Yes, we want fiscal responsibility, but we do not want to shift far to the right or left. Today's polarization prevents us from reaching a consensus to do something. We are stagnating, while the rest of the world is practicing what we preached and stopped practicing.

In the book "It Used to be Us," Thomas Friedman shows that the rising powers, the BRICS, are doing things we were doing – focusing on education, investing in infrastructure. Today we don't have the political will to do so. This will be the real challenge in November and beyond.

Seeing as the new U.S. military strategy stipulates a focus on the Pacific, on China, won't the U.S relationship with Brazil become less important again?

I do not see it that way. I do not think the strategy was articulated in a way that reflects reality. They talk about going back to the Asia-Pacific, but we never left. We have had a significant presence in the region since the end of World War II. We consider ourselves a Pacific power.

What the Obama administration has said is that, ok, we don't expect Russia to invade France, Germany or any European country in the near future. The Soviet Union fell, and it's no longer a major concern.

We know we have a problem in the Middle East. We're out of Iraq now, and we hope to be out of Afghanistan in two years. We're going to keep focusing on terrorist groups without a maintaining a substantial military presence.

We are now turning the focus towards the Asia-Pacific, home to 50% of world population, 50% of global commercial traffic, five of the nine nuclear powers, and five of our [military] treaties.

The countries of ASEAN (Association of Southeast Asian Nations) want the U.S. to remain engaged. I just wrote a study with Maurice Greenberg of the Center for Strategic and International Studies, under commission from the State Department, to examine how we can strengthen our relations with Asia.

Why? Asian countries are doing a lot of business with China, and want to do more, but they don't want to be dominated by China. They know that our presence ensures that no one will dominate completely. We're going to keep the sea lanes and lines of communication open.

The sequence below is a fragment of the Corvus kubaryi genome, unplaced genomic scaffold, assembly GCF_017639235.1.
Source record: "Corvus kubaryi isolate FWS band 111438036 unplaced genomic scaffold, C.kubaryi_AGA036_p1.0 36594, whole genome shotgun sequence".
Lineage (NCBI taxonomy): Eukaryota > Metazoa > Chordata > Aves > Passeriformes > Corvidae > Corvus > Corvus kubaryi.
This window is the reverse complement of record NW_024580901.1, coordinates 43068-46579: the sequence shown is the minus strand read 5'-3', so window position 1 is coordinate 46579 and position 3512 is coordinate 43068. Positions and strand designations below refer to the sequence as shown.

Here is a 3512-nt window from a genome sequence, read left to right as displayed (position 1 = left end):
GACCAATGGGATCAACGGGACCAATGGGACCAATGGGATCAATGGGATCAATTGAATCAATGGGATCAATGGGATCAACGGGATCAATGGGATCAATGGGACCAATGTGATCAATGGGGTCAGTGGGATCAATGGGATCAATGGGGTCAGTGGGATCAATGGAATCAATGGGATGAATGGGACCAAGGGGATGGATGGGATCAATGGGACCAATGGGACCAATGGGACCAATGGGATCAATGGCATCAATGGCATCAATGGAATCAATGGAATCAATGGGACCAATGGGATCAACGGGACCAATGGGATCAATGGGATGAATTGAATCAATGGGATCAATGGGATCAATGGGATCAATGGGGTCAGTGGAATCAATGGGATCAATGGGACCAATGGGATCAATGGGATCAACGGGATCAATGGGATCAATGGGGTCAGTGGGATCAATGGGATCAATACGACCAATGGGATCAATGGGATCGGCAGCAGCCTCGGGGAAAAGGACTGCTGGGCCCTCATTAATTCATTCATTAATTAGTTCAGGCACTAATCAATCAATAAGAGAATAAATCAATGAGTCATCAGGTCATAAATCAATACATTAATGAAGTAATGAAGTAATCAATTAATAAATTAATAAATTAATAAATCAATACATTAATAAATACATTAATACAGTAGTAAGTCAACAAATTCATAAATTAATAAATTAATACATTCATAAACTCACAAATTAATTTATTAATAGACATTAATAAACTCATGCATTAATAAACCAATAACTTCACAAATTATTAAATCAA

They also want to make sure that we are not there to provoke the Chinese, as they are in the same neighborhood. China is already an economic powerhouse and is sure to be a military power. The question is how we should conduct our politics in the region in order to send the right signal to the Chinese: look, we're not here trying to contain you, because we don't think you can be contained.

You could say this, but the best way is to make it clear that no country, neither they nor we, will dominate the region, excluding others. Yes, we will increase our physical presence a bit, with 25,000 Marines in Darwin, Australia. Does this change the balance of power? I think not. We will have more naval bases in Singapore and have more exercises with some countries.

I suggested that each time we have a military exercise with the Philippines or Thailand, we invite the Chinese. They may decide not to come, but the invitation is important because we are trying to find ways to cooperate. It's a region that suffers large natural disasters. Who will be there to provide aid? The military. We can find ways for our militaries to work together, train together. That way you help break down barriers that feed suspicions. I think our role in Asia will continue, but it must continue in a way that is not seen as aggressive or provocative, but as one that promotes stability.

I've made many speeches in China. Ten or twelve years ago, essays were published that indicated it was time for the U.S. to leave Asia, that Asians could take care of themselves. I spoke with the Chinese military and asked: Do you want us to leave tomorrow? I was told it would be the worst thing that could happen to China because, as a result of our presence, the area has maintained stability and this has benefited China.

Geopolitics, like nature, abhors a vacuum. If we leave tomorrow, who would fill the void? If it were China, would Japan just do nothing? There would be instability.

And the Chinese agree with that?

Yes. They cannot say so publicly, but they have been the ones that have benefited the most from stability. Investors only put their money in stable areas. Capital is cowardly. When there is confrontation or instability, it leaves. Money is flowing into the region because of its stability.

Would you like to add anything?

I hope that Brazil and the U.S. continue building a true partnership for the 21st century because we have many common interests. There's also a history to overcome, we must be able to acknowledge disagreements.